Each year, SCOR rewards the best academic work in the field of actuarial science with prizes in several countries throughout the world. These prizes are designed to promote actuarial science, to develop and encourage research in this field, and to contribute to the improvement of risk knowledge and management. They are recognized in the insurance and reinsurance industries as a mark of excellence.
From October to December 2015, the SCOR Actuarial Awards were held in five countries: France, Germany, Italy, Sweden and the UK.
The SCOR Actuarial Awards juries are composed of internationally recognised researchers and insurance, reinsurance and finance professionals. The winners are selected for their command of actuarial concepts, the quality of their analytical methods, and the originality of their research in terms of scientific advances and potential practical applications to the world of risk management.
Denis Kessler, Chairman and CEO of SCOR, comments: “The SCOR Actuarial Awards in 2015 reward young actuaries from across the globe for their innovative work in risk analysis and management. SCOR has been sponsoring these awards for almost 20 years, thereby supporting the development of actuarial science and promoting new talent on the global insurance and reinsurance market. The awards are in line with SCOR’s commitment to research and with the work of the SCOR Corporate Foundation for Science.”
Presentation of the SCOR 2015 Actuarial Awards
On 16 October in Stockholm, Sweden, Malcolm Newman, Head of the Paris-London Hub, awarded the Swedish prize during the annual SCOR Sweden Re conference on Life insurance, organised in conjunction with the Swedish Institute of Actuaries. The prize was awarded to Anna Flodström, of the University of Stockholm, for her dissertation entitiled “Separation av IBNYR och IBNER i reservsättningen för sjuk- och olycks-fallsskador” (“Separation of IBNYR and IBNER in the reserve composition of sickness and accident injuries”). Also present at the ceremony were Svein Børre Solvang, CEO of SCOR Sweden Re, Jan Åke Persson, Chairman of the Swedish Institute of Actuaries, Gunnar Andersson, President of the jury, David O’Brien, Group Head of Financial Solutions and Longevity, Renato Di Iorio, Head of Financial Solutions EMEA, and Fredrik Reinfeldt, Prime Minister of Sweden from 2006 to 2014.
On 16 November in Dresden, Germany, Frieder Knüpling, Chief Risk Officer of SCOR and President of the jury, presented the Actuarial Awards for Germany to Lukas Josef Hahn, of the University of Ulm, for his dissertation entitled “A Bayesian Multi-Population Mortality Projection Model” (first prize), to Jonas Hirz, of the Vienna University of Technology, for his thesis entitled “Advanced Conditional Risk Measurement and Risk Aggregation with Applications to Credit and Life Insurance” (second prize) and to Andreas J. Niemeyer, of the University of Ulm, for his thesis entitled “Risk management and regulatory aspects of life insurance companies with a special focus on disability insurance” (third prize).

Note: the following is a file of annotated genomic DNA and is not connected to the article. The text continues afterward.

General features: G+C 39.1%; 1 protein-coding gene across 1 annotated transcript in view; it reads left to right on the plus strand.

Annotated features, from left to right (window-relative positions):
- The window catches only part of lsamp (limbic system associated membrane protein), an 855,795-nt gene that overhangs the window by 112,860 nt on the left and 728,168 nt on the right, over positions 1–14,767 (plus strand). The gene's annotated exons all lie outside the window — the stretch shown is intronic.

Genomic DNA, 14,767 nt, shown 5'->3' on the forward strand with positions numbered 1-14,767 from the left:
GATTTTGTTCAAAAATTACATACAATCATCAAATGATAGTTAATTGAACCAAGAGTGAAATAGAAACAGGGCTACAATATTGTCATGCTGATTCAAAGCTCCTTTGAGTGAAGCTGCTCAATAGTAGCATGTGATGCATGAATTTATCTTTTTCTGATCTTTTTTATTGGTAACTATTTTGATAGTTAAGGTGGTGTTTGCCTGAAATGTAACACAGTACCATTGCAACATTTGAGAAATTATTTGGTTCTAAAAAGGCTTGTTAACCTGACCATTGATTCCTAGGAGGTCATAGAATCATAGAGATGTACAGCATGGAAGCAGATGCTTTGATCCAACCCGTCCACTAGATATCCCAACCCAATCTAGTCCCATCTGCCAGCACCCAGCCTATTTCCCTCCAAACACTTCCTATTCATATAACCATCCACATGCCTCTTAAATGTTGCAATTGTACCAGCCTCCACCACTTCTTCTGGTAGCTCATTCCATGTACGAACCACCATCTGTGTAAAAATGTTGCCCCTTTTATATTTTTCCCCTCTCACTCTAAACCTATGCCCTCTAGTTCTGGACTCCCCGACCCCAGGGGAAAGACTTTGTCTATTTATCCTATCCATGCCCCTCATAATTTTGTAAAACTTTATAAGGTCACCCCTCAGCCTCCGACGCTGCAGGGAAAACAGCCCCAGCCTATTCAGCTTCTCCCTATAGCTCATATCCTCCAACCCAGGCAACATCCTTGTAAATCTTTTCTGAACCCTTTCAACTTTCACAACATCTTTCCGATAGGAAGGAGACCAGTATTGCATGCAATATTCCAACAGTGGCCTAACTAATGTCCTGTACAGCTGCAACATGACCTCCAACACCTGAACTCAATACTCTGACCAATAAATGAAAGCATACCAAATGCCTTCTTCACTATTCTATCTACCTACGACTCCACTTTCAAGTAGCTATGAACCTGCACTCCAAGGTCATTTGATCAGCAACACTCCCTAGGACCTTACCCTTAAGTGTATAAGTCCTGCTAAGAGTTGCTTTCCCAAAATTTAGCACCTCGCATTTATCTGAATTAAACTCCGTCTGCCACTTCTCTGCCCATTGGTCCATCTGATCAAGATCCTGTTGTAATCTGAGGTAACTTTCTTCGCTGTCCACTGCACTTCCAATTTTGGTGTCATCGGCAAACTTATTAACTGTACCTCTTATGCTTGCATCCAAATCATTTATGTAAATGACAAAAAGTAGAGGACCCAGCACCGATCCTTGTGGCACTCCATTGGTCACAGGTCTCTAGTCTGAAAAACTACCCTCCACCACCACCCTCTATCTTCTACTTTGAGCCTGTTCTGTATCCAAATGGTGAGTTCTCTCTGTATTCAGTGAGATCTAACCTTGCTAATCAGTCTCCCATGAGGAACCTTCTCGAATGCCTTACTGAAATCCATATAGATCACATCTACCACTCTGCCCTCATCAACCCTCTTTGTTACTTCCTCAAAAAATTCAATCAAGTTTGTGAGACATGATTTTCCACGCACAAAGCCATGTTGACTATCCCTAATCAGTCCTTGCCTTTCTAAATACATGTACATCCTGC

On 24 November in London, UK, Denis Kessler and William Hague, former British Foreign Minister and former MP for Richmond, Yorkshire, presented the UK Actuarial Awards to Cho Yeung Chan, from the Cass Business School of City University, London, for her dissertation entitled “The Impact of Gender-neutral Pricing on the Life Insurance Industry” and to Brian Brady, also from the Cass Business School, for his dissertation entitled “Periodic Payment Orders : Shifting the Focus of a General Insurer’s Balance Sheet”.
On 26 November in Paris, France, Denis Kessler and André Lévy-Lang, Chairman of the Louis Bachelier Institute and President of the jury, presented the actuarial awards for France, in conjunction with the French Institute of Actuaries. Pierre-Olivier Goffard, from the Institute of Financial and Insurance Sciences (ISFA), received the Young Doctors’ prize for his thesis entitled “Approximations polynomiales de densités de probabilité et applications en assurance” (“Polynomial approximations of probability density functions with applications to insurance”). Laura Cohen and Dulcy Joyce Gninghaye, from the Paris Graduate School of Economics, Statistics and Finance (ENSAE), received the Young Actuaries’ prize for their joint dissertation entitled “Modélisation du risque gel en France”(“Modelling the risk of frost in France”).
On 10 December in Milan, Italy, Professor Ricardo Ottaviani of La Sapienza University in Rome, President of the Italian Institute of Actuaries (Istituto Italiano degli Attuari) and President of the jury, presented the Italian awards. These went to Alessandro Ricotta and Andrea Riva, both from the Catholic University of the Sacred Heart, Milan, for their dissertations respectively entitled “Una estensione del Collective Risk Model per la valutazione della riserva sinistri” (“Extension of the Collective Risk Model to the evaluation of the Claims Reserve”) and “Support Vector Machine in ambito assicurativo: teorie e una applicazione al rischio frode” (“Support Vector Machine in insurance: theory and application to fraud risk”).